SMALL wind farm projects say they are being forced to go abroad for finance as they are being refused loans by Irish banks who say they can’t access funding due to Irish banking’s poor international image.
The Irish Wind Energy Association (IWEA) say that the smaller wind farms, typically producing less than 5MW of energy, are going directly to European banks. It is believed the Bristol office of Dutch bank Triodos is sweeping up much of the Irish co-operative business.
“The Irish co-ops are being told by the Irish banks that they just can’t access the money from abroad; that trust has been lost,” said an IWEA source.
These projects require up to €800 million of investment in the next 10 years as planned projects move to production. The co-operative sector delivers an estimated 300MW of Irish wind energy and are worth up to €280m. Typically, the co-operative provide 15% of the finance and seek bank funding for the remaining 85%.
Chairman of the Meitheal na Gaoithe, the Irish Wind Farmers Cooperative Society, Thomas Cooke, said they found foreign banks have more experience in this sector.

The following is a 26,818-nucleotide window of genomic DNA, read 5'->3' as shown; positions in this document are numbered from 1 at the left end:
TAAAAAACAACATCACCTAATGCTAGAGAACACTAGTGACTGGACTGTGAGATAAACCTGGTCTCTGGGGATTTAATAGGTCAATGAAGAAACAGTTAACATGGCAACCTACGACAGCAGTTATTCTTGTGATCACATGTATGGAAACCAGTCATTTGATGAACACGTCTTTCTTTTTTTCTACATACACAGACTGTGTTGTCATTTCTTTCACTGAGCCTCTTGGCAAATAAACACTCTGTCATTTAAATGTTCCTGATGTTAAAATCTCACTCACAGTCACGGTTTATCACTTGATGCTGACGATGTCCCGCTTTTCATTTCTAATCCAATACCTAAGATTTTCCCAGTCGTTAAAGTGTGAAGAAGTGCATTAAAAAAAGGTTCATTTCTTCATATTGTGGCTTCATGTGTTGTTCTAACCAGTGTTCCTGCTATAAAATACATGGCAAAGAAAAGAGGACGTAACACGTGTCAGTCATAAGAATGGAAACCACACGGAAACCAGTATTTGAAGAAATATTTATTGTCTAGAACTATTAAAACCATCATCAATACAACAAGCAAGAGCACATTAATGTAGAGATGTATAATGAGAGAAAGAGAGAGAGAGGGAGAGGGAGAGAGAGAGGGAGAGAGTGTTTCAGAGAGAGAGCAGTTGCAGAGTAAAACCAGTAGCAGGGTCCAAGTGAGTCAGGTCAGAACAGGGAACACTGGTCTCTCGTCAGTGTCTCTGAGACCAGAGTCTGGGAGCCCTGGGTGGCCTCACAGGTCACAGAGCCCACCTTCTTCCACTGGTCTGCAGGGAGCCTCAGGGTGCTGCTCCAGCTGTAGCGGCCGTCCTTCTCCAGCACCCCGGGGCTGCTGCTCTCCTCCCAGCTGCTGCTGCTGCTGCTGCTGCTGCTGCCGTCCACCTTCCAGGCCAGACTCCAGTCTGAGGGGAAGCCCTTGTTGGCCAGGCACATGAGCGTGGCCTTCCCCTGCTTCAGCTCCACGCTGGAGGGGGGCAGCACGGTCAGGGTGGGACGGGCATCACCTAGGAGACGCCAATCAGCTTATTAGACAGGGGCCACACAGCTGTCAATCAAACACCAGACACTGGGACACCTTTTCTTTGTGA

“European banks tend to favour projects that have local developers involved, people based in the community. They are no less proficient in terms of their due diligence on projects but when they are presented with a project, they tend to evaluate it quickly and come to a conclusion a lot quicker than Irish banks. Needless to say, it helps that their costs are a lot less,” he said.
“We estimate that small wind farms will contribute approximately 1,000 MW by 2020 and with 700 MW or so of that has yet to be installed, so there is a lot to play for.
“But right now European banks are much more friendly towards these projects,” Mr Cooke said.
Director for the Centre of Renewable Energy at Dundalk Institute of Technology, Larry Staudt, said the micro and small wind energy sector has the potential to create hundreds of jobs over the coming years in manufacturing and services.